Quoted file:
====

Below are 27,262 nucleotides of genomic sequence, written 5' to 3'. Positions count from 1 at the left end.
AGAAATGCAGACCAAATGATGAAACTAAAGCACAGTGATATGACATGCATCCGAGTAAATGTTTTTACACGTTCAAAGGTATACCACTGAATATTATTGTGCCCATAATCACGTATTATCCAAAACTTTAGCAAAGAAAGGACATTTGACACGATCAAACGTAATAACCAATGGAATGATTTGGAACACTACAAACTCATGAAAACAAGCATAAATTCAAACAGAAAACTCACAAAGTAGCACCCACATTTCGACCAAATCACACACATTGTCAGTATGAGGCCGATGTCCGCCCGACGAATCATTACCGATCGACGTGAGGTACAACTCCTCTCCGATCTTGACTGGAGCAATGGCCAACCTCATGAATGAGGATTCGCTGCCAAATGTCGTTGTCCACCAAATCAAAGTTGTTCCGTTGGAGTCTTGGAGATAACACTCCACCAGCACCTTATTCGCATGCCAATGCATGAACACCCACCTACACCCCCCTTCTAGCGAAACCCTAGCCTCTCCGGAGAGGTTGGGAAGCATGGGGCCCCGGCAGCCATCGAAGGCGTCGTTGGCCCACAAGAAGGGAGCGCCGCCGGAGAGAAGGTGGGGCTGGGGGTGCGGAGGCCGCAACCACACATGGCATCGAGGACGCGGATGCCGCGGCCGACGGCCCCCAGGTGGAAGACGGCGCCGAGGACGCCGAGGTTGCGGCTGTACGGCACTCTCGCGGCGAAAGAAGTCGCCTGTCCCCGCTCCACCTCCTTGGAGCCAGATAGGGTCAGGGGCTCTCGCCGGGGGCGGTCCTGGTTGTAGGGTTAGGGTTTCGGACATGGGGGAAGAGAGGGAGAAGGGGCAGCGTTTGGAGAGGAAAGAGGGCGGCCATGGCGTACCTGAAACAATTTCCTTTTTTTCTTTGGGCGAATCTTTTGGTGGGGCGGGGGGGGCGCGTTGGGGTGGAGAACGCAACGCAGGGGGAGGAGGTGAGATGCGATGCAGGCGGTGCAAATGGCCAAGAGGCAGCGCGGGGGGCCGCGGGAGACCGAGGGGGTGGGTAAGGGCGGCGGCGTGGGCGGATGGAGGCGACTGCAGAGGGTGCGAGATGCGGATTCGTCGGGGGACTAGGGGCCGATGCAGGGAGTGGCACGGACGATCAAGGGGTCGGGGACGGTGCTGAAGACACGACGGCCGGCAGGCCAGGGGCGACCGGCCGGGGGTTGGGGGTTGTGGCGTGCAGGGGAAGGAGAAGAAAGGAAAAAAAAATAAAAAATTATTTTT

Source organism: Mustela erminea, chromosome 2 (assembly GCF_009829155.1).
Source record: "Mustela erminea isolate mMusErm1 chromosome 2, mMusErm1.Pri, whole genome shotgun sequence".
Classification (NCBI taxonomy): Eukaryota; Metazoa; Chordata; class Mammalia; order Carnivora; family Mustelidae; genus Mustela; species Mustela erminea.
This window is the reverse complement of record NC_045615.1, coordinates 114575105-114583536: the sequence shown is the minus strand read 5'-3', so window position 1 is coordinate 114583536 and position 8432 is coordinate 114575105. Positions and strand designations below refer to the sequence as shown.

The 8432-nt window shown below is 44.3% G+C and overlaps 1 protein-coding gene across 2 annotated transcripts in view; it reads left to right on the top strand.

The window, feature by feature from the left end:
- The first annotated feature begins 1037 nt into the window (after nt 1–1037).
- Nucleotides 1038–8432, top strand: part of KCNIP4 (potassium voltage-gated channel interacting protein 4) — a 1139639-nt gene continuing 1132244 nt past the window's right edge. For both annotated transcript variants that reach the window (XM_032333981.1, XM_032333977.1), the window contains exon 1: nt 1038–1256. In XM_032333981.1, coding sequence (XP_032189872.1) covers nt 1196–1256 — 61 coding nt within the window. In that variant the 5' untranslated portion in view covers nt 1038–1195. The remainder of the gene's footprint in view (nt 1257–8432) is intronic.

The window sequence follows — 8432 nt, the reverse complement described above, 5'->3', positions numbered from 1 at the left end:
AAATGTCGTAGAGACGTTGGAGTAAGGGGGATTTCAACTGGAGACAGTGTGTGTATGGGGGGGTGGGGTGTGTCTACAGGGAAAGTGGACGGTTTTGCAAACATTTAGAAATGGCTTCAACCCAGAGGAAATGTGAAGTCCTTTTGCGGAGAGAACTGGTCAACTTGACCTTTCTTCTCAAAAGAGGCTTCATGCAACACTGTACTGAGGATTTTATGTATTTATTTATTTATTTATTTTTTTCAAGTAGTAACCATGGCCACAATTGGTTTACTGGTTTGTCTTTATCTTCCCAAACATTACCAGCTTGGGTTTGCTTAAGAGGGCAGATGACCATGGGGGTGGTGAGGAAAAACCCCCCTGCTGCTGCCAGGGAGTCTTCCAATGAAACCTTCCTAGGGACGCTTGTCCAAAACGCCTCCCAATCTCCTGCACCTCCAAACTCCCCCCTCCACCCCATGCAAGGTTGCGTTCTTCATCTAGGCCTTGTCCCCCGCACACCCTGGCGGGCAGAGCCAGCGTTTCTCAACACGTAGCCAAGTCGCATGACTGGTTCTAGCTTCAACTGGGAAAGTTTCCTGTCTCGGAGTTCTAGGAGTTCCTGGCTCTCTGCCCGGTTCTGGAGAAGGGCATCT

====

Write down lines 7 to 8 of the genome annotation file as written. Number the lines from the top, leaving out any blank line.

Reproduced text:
The 8432-nt window shown below is 44.3% G+C and overlaps 1 protein-coding gene across 2 annotated transcripts in view; it reads left to right on the top strand.

The window, feature by feature from the left end: